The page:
4. Video games have always been a hard medium to truly define. When a game is creatively constructed with artistic values, whether due to a lack of opportunity for realism or simply a desire to be the game developer version of Leonardo Da Vinci, video games can come off as a legitimate form of art. But then there are those modern games that are built to be realistic, proving to be more like interactive movies or real-life simulations than anything else. But is that a good thing or a bad thing? Should game developers aspire to make their games more realistic or should they be focusing their art direction to something more unique to the medium? Creative Art Direction There was a time when games really couldn“t pull off such the realistic flair you see today, turning to more unique means of art direction to compensate the limitations they had. This, of course, gave gamers an experience neither real life nor any other medium could provide. Whether you were a hero fighting for the fate of the world in an RPG, a young traveler on an important quest in an adventure game, or a…erm…plumber saving a princess from a giant turtle-dragon in a platformer, these games always had a unique look to them that still hold up to this day. But over the years, with such rapid advancements in technology, more and more games take a more realistic approach to art direction. In my many years as a gamer, however, born into a SNES lifestyle thanks to my older brother, I“ve come to really appreciate games that take a more creative approach. This could be a manner of things, such as the beautiful art-in-motion styles of games like The Legend of Zelda: Skyward Sword and Journey, the crafty styles of games like Paper Mario: Sticker Star and Kirby“s Epic Yarn, or games like Lone Survivor and Cave Story that use retro styles to remind us all of what makes the classics so timeless. Whatever the case, these creative art styles really make me feel that games deserve to be labeled as “art†alongside “entertainment.†Realistic Art Direction That“s not to say that I don“t like games with a more realistic appeal to them, though. I mean, some people prefer abstract paintings to realistic sculptures, but that doesn“t stop either from being works of art, does it? Of course not. With video games, a lot of the time, the more realistic of the bunch tend to feel more like interactive movies or real-life simulations than what the more unique-looking games provide in the visual spectrum. But hey, some people prefer movies and real life to paintings and the like, and I“d be lying if I said I don“t enjoy watching movies or going out and about in that thing they call the “real world.†It“s also sorta like choosing between watching an anime series and watching a live-action TV show. On the one hand, you“ve got a show you can better relate to, although I sure hope you aren“t a serial killer or anti-heroic meth cook. On the other hand, you“ve got a sort of art-in-motion show, watching drawings (beautiful if pulled off well, like Studio Ghibli) moving around within a certain story, and with a lot of room for the abstract. And I find both styles highly entertaining in their own right. In gaming, however, you“re in control, and sometimes I feel like realistic games try too hard to be interactive live-action movies or TV shows that the more artistic side of gaming is sometimes shunned (Roger Ebert, anyone?). I guess it must be the artist in me, but when it comes down to it, my bread and butter (mmm…) in video game art direction has to be the more creative type. By that, of course, I mean that I tend to prefer games that seek out a unique art direction that other games don“t normally have. I still enjoy playing more realistic games that provide a more cinematic and/or “real world†experience, but I admire game developers that really take their art form seriously and try to do something different in their medium, and I would like to see that more often. Developers like Nintendo and thatgamecompany love doing that, and that“s one reason I tend to like their games a lot. With that said, both directions have their places in the world of gaming, and I wouldn“t give up either one.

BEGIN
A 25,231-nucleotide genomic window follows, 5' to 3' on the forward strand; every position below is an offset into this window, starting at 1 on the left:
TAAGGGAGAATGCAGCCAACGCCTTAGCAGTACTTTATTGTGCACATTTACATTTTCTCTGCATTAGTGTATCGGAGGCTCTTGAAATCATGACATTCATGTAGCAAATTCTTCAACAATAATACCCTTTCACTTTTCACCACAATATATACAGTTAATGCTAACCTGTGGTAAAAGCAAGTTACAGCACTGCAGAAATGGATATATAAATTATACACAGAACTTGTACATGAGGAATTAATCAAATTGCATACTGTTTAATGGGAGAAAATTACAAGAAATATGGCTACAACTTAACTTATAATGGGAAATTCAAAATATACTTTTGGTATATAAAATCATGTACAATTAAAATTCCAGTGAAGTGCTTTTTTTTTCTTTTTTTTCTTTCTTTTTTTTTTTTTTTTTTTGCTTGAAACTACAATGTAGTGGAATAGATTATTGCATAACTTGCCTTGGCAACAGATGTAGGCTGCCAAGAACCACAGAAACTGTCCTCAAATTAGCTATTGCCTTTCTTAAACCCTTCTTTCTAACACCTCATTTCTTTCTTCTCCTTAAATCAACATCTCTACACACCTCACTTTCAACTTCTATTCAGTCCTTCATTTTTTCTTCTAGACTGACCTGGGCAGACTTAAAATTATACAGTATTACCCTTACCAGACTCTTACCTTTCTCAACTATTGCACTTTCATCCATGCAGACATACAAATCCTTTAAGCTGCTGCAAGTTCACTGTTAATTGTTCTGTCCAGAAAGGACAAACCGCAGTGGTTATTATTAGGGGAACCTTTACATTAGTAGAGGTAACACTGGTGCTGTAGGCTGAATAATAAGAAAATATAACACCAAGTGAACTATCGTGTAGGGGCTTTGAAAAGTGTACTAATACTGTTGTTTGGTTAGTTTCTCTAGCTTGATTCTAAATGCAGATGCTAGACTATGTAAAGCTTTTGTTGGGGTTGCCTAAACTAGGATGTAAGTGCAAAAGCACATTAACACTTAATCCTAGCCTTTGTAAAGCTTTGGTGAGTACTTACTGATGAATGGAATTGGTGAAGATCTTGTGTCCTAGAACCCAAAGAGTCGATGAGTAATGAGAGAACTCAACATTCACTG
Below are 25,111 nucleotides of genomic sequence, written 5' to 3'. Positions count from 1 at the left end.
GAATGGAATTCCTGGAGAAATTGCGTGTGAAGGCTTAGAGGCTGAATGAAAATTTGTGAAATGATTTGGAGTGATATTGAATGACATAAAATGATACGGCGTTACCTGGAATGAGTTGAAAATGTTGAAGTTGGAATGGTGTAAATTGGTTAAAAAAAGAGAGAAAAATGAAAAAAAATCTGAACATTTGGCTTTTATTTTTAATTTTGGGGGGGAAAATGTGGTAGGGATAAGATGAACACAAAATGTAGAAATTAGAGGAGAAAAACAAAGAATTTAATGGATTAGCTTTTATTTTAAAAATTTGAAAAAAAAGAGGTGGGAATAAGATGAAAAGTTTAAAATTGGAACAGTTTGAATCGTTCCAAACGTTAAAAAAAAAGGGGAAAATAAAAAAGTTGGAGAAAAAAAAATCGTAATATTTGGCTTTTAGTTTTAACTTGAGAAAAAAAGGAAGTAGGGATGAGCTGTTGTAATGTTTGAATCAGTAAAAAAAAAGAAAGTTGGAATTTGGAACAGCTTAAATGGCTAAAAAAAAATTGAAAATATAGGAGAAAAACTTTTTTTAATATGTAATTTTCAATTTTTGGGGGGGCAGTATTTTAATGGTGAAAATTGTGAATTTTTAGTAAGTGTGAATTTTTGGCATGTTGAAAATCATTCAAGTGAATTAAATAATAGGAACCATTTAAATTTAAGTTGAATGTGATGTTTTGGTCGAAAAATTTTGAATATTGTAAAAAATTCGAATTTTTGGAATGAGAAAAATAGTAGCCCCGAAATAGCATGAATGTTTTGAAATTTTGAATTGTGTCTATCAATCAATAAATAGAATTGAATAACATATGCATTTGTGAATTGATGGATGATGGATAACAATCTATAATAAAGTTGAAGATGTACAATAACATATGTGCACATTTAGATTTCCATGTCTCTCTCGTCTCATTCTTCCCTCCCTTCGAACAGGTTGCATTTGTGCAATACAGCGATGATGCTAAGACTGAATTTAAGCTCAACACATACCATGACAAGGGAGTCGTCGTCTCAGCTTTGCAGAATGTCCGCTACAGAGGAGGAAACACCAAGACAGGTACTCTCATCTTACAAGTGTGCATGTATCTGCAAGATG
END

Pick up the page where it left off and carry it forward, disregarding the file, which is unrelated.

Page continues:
5. Jordan Haygood

    Video Game Art Direction

    From the album: Kaptain's Gallery

    © thatgamecompany, Crytek

  6. I'm sure many of us have gotten our copies by now (I have, at least), so to those of you who have: what do you think? I, personally, love it. It's simply beautiful, and it contains so much content that really made me feel that I got my money's worth. Plus, I love Zelda, so that certainly helps me like it
  7. DarkCobra86

    Hyper-Realistic Pokemon

    http://www.ign.com/articles/2012/10/22/check-out-these-hyper-realistic-pokemon These are definitely really cool pictures by artist. He definitely had a lot of inspiration from dinosaurs which allowed him to change the pokemon designs.
  8. Adam McCarthy


    From the album: Adam McCarthy's Album

    Showing the Concept Art Booklet for the collector's edition of Final Fantasy XIII-2
  9. Adam McCarthy


    From the album: Adam McCarthy's Album

    Concept Art from Metroid: Other M
  10. Adam McCarthy


    From the album: Adam McCarthy's Album

    Concept Art from Fallout 3 drawn by Adam Adamowicz